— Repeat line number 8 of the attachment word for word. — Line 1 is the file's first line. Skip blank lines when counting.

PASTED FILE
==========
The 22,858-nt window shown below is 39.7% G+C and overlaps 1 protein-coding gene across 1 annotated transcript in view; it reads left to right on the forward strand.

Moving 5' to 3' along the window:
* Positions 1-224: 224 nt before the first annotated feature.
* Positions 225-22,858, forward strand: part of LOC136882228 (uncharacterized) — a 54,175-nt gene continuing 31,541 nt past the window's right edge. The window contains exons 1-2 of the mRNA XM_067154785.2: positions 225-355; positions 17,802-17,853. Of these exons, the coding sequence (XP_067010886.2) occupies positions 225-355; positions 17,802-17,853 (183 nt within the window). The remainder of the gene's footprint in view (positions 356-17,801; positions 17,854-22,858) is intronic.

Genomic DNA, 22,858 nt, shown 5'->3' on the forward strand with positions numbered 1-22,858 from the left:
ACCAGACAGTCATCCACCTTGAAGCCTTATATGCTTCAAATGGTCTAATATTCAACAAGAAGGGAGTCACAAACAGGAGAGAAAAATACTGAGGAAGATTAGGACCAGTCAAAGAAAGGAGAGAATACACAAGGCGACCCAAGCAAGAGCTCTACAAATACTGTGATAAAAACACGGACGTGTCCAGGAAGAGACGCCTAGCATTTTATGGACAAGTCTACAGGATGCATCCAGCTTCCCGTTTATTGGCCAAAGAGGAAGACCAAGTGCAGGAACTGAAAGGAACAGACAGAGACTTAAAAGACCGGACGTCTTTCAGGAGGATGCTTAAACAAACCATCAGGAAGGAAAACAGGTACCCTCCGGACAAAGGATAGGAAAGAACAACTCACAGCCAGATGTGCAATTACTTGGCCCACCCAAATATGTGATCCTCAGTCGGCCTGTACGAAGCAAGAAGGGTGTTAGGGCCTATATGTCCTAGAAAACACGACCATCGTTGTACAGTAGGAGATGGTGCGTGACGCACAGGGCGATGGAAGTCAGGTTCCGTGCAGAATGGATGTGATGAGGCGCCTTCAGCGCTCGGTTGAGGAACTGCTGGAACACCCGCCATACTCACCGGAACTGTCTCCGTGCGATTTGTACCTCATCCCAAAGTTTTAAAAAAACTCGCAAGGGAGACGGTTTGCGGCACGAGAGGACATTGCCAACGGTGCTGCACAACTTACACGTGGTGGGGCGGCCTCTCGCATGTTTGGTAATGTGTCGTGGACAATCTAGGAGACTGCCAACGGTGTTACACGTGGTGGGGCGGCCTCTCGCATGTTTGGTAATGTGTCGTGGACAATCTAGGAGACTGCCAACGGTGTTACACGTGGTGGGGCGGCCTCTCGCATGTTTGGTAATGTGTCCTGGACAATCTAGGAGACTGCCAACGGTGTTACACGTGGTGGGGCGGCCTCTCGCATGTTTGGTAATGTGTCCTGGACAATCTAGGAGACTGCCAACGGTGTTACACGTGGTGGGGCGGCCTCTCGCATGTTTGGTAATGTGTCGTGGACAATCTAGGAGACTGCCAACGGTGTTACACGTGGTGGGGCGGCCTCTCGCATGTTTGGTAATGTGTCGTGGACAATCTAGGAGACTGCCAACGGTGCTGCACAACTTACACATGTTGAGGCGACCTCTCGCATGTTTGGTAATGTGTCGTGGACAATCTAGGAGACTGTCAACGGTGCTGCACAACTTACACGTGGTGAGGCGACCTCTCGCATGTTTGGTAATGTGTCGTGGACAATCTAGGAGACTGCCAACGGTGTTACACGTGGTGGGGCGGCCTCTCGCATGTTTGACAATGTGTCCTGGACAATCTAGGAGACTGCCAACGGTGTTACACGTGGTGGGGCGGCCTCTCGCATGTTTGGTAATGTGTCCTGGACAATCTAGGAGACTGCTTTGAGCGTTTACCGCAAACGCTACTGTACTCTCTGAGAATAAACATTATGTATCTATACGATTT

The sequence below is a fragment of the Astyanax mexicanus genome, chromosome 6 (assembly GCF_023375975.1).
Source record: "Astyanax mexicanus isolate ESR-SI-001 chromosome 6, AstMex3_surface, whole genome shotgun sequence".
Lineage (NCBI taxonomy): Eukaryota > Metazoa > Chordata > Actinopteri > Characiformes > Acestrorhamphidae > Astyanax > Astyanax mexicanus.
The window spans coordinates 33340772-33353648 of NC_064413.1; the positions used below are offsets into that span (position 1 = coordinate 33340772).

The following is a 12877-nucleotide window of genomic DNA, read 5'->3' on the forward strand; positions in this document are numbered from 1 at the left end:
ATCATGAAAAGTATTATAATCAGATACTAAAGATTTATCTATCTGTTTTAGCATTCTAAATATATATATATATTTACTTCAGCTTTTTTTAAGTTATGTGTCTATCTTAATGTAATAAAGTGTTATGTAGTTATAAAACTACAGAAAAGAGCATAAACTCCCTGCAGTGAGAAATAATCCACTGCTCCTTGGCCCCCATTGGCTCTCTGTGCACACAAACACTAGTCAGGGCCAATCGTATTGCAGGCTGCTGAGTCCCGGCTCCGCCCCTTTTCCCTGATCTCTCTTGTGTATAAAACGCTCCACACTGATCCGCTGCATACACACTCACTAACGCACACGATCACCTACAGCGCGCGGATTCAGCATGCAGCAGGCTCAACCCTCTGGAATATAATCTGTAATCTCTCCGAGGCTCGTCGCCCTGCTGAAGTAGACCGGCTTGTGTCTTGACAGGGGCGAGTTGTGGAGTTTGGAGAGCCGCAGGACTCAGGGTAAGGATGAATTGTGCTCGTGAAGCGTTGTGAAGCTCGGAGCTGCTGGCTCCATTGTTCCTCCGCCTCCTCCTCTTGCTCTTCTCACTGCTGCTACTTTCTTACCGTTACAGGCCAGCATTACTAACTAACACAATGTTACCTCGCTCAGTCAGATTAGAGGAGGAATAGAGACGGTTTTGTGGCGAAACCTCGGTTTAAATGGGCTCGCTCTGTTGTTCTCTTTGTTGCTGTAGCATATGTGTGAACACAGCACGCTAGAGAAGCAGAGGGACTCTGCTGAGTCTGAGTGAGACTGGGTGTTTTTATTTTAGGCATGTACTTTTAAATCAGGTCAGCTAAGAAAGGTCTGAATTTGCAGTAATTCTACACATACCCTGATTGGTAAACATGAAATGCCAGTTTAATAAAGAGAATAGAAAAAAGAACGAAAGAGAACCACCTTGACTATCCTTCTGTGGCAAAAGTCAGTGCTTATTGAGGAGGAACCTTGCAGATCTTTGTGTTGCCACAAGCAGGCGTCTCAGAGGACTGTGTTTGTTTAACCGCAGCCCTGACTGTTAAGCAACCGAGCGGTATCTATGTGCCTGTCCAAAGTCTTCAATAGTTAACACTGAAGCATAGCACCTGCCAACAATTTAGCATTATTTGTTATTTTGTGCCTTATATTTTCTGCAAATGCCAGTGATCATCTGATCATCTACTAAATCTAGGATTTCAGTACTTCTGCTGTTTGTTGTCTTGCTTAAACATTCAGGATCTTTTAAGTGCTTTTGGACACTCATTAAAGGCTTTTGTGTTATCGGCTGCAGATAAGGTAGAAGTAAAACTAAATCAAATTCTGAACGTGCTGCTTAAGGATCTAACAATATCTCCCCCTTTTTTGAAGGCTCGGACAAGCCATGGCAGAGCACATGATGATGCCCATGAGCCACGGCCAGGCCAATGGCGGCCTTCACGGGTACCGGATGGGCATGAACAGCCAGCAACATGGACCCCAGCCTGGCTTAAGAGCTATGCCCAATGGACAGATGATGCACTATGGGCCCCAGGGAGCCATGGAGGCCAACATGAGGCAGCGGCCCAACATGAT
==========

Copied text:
Source record: "Astyanax mexicanus isolate ESR-SI-001 chromosome 6, AstMex3_surface, whole genome shotgun sequence".